Wednesday, May 23, 2012

Renting Prosperity

I've long been a fan of the benefits of renting -- in terms of building wealth, increasing time, and increasing quality of life by living in more ideal locations. Economist Daniel Gross seems to agree. In his recent WSJ article, Gross explains why he thinks renting will lead to the next boom in American economic efficiency (emphasis mine):
Americans are getting over the idea of owning the American dream; increasingly, they're OK with renting it. Homeownership is on the decline, and home rentership is on the rise. But the trend isn't limited to the housing market. Across the board—for goods ranging from cars to books to clothes—Americans are increasingly acclimating to the idea of giving up the stability of being an owner for the flexibility of being a renter. This may sound like a decline in living standards. But the new realities of our increasingly mobile economy make it more likely that this transition from an Ownership Society to what might be called a Rentership Society, far from being a drag, will unleash a wave of economic efficiency that could fuel the next boom...
For an increasing number of Americans, though, it simply makes more sense to rent these days. According to Moody's, by late 2011 it was cheaper to rent than to own in 72% of American metropolitan areas, up from 54% a decade ago. And the more people who do it, the more socially acceptable and desirable it becomes. The decline in the ownership rate means that about three million more households rent today than did at the height of the bubble.
It's tempting to view the rise of rentership as an economic step backward. Renters can't build up equity, and they have less control over their living standards than owners. Renting is generally seen as something you do when you've failed as a homeowner or are not yet ready to be one. But I'd argue the rise of rentership is a sign of a system adapting—albeit too slowly—to new realities. 
The U.S. economy needs the dynamism that renting enables as much as—if not more than—it needs the stability that ownership engenders. In the current economy, there are vast gulfs between the employment pictures in different regions and states, from 12% unemployment in Nevada to 3% unemployment in North Dakota. But a steelworker in Buffalo, or an underemployed construction worker in Las Vegas, can't easily take his skills to where they are needed in North Dakota or Wyoming if he's underwater on his mortgage. Economists, in fact, have found that there is frequently a correlation between persistently high local unemployment rates and high levels of homeownership...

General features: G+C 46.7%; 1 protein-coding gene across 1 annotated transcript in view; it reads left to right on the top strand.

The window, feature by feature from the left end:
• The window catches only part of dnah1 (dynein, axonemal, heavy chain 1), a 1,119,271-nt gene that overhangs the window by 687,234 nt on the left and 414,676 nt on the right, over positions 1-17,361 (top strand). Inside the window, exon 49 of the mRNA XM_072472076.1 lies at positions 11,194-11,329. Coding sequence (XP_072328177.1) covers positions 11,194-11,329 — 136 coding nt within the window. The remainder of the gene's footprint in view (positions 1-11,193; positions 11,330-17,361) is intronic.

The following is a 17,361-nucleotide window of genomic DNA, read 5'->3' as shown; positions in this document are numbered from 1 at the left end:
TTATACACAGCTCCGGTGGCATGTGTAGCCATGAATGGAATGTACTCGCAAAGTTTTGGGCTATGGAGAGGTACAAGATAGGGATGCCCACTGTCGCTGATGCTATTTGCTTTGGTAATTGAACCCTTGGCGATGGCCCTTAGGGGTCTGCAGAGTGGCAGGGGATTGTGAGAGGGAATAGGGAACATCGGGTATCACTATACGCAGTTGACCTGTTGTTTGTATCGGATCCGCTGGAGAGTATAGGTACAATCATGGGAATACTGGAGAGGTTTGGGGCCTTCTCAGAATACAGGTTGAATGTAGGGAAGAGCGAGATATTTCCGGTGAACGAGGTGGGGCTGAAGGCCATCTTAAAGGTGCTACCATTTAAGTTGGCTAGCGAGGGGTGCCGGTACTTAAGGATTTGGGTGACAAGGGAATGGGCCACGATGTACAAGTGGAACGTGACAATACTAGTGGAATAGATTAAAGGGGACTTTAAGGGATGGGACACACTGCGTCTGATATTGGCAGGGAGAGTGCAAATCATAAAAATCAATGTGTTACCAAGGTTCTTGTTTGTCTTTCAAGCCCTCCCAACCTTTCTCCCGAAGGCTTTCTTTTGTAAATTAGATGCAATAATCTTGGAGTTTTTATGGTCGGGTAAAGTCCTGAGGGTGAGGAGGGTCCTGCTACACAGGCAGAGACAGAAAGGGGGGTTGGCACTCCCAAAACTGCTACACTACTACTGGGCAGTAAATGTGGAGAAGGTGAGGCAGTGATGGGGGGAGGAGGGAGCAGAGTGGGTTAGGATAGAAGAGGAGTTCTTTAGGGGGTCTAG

The renting is not just taking hold in housing.  Gross goes on to describe how the renting business model is taking hold in markets for cars, textbooks, and fashion as well.  Services like Netflix and Rhapsody allow average consumers access to video and music library that rival the largest collects in the world.  Renting could have substantial impacts on economic productivity through more efficient allocation of resources, fewer unnecessary redundancy of goods in the economy, and allowing producers and consumers of these goods to take advantage of economies of scale.  In my own neighborhood of Arlington, VA and around Washington, DC, the idea of renting has even come to bicycles in a brilliant way.

Given that renting is more common in urban areas, if Americans increasingly adopt a renting lifestyle, there could be additional gains in economic efficiency due to lower transportation costs, reduced energy consumption in smaller homes, and additional economies of scale that are enabled by individuals living in areas with higher population density.  Harvard economist, Ed Glaeser, argues that people living in cities are healthier, wealthier, and living greener lifestyles than those in less urban environments.  Additional gains from the Rentership Society?

(See Glaeser's new book, Triumph of the City: How Our Greatest Invention Makes Us Richer, Smarter, Greener, Healthier, and Happier.  It is currently near the top of my reading list.)

On a personal note, being a lifelong renter has yielded enormous benefits for me.  The flexibility has helped give me opportunities to travel the world, save a substantial portion of my income in my 401k in my 20s, quit my job to pursue my JD and PhD full-time, take risks that allowed me to rapidly increase my income early in my career, keep my commute down to about 10-minutes for most of my adult life, and shift careers into a job that I thoroughly love, and live in an exercise friendly community that helped me in the best shape of my life.  Could I have done all of this if I owned a home?  Maybe.  But each of these would have been a lot more costly and entailed much greater risks.
Finally, perhaps, Americans are absorbing a piece of wisdom not from Gatsby, but from Thoreau: "And when the farmer has got his house, he may not be the richer but the poorer for it, and it be the house that has got him."
If Daniel Gross is right (and I think he is), we may be in for some significant improvement in quality of life in the near future.

Rentership Society?  Bring it on!

(HT Life Edited)

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